World

Boris Johnson calls for British election on Dec. 12 in attempt to resolve Brexit

U.K. Prime Minister Boris Johnson on Thursday called for a general election on Dec. 12 to break the Brexit impasse, conceding for the first time he will not meet his "do or die" deadline to leave the European Union next week.

U.K. PM has twice failed before to win votes in Parliament for election

U.K. Prime Minister Boris Johnson, conceding for the first time he won't meet his deadline to leave the EU, called for a general election on Dec. 12 to break the Brexit impasse. (Chris J. Ratcliffe/Getty Images)

U.K. Prime Minister Boris Johnson on Thursday called for a general election on Dec. 12 to break the Brexit impasse, conceding for the first time he will not meet his "do or die" deadline to leave the European Union next week.

Johnson said in a letter to Opposition Labour Leader Jeremy Corbyn he would hand Parliament more time to approve his Brexit deal but that lawmakers must back a December election, Johnson's third attempt to try to force a snap poll.

"The way to get Brexit done is, I think, to be reasonable to Parliament," Johnson said in a televised statement. "If they genuinely want more time to study this excellent deal, they can have it, but they have to agree to a general election on Dec. 12. That's the way forward."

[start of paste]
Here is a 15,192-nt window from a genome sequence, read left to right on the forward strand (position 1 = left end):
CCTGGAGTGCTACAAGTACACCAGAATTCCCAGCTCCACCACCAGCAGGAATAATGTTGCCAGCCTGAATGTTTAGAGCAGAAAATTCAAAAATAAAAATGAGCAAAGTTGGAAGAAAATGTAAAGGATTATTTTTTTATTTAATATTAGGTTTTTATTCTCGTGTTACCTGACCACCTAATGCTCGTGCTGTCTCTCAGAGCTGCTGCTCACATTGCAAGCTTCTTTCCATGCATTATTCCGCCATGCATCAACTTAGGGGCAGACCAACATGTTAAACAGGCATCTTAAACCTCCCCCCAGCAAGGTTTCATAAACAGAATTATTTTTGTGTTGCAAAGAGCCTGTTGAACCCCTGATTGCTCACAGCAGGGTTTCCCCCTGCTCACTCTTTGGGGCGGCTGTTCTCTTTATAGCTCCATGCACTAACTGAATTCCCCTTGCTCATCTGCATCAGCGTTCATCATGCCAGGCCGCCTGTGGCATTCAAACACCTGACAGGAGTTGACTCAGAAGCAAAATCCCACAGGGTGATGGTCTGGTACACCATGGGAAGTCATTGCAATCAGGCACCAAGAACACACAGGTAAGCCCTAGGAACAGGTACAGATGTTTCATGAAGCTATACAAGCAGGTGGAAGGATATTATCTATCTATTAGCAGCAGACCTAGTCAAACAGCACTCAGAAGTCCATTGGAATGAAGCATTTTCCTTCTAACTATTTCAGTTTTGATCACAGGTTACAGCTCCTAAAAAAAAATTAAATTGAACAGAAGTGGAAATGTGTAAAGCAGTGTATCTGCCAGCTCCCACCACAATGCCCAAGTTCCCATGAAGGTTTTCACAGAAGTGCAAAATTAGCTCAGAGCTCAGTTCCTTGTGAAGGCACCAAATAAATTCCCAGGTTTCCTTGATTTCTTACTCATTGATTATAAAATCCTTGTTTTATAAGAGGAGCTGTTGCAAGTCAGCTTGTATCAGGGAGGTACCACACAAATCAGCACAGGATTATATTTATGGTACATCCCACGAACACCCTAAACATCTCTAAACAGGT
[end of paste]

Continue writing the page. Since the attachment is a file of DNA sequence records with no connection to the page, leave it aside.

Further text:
Corbyn told reporters that he would wait to see what the EU decides on a Brexit delay before saying which way his party would vote on Johnson's offer of an election.

"The principle is: take no-deal off the table, EU answers tomorrow, then we can decide," Corbyn said. "If the EU will answer tomorrow then we'll know tomorrow."

Other opposition parties also rejected the offer, casting doubt over its chances of success.

Just a week before the country was due to leave the EU, the bloc looks set to grant Johnson a Brexit delay, something he has repeatedly said he does not want but was forced to request by the country's divided Parliament.

An election is seen by his team as the only way of breaking the deadlock over Brexit after Parliament voted in favour of his deal but then, just minutes later, rejected his preferred timetable which would have met his Oct. 31 deadline.

But he has twice failed before to win the votes in Parliament for an election, where he needs the support of two-thirds of its 650 lawmakers, as per the Fixed Term Parliaments Act of 2011.

"This Parliament has refused to take decisions. It cannot refuse to let the voters replace it with a new Parliament that can make decisions," he wrote to Corbyn.

"Prolonging this paralysis into 2020 would have dangerous consequences for businesses, jobs and for basic confidence in democratic institutions, already badly damaged by the behaviour of Parliament since the referendum. Parliament cannot continue to hold the country hostage."

In Parliament after the government announced the new vote on an election for Monday, Labour's parliamentary business manager Valerie Vaz did not say whether the party would back the move, saying only it would wait to see what the EU says about a delay on Friday.

More than three years after voting 52 per cent to 48 per cent to be the first sovereign country to leave the EU, the future of Brexit is as unclear as ever, with Britain still debating when, how or even whether it should go ahead.